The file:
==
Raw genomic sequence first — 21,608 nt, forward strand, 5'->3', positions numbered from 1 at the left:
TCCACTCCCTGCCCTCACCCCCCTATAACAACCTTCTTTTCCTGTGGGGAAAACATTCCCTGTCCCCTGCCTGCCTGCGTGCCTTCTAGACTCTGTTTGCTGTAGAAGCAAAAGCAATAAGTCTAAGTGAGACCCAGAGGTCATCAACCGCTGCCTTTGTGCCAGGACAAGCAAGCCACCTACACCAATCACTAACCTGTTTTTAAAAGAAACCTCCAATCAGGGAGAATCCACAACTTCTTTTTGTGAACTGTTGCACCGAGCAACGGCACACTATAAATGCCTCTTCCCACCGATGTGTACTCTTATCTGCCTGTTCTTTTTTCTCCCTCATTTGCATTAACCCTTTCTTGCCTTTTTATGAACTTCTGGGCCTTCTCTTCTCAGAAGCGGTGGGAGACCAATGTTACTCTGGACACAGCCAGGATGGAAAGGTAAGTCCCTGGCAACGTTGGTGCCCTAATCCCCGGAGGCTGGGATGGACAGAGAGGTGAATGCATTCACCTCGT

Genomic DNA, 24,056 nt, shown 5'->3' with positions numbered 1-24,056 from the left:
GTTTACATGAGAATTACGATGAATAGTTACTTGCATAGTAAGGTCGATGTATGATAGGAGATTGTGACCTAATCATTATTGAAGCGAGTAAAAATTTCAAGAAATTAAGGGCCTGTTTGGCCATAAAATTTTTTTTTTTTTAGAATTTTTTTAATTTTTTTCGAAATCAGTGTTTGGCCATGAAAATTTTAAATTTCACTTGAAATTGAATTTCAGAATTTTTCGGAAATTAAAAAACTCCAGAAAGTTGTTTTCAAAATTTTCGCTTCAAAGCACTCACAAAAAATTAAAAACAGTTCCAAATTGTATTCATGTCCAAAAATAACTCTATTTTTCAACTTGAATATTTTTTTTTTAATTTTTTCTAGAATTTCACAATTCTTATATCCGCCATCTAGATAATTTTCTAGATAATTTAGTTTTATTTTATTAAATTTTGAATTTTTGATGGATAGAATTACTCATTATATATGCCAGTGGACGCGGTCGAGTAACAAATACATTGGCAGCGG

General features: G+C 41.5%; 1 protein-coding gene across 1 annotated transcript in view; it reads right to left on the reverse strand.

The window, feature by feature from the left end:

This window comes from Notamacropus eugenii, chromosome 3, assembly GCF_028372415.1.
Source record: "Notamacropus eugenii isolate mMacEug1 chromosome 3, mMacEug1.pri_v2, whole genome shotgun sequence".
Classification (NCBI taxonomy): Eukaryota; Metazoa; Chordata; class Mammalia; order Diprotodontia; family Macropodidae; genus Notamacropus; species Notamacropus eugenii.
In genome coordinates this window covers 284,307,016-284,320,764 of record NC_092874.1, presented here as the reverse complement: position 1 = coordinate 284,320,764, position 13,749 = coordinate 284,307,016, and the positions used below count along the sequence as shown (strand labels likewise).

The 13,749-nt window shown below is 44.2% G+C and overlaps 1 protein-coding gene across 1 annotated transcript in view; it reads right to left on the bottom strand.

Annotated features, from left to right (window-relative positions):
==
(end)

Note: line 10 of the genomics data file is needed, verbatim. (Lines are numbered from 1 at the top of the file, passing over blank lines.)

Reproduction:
In genome coordinates this window covers 284,307,016-284,320,764 of record NC_092874.1, presented here as the reverse complement: position 1 = coordinate 284,320,764, position 13,749 = coordinate 284,307,016, and the positions used below count along the sequence as shown (strand labels likewise).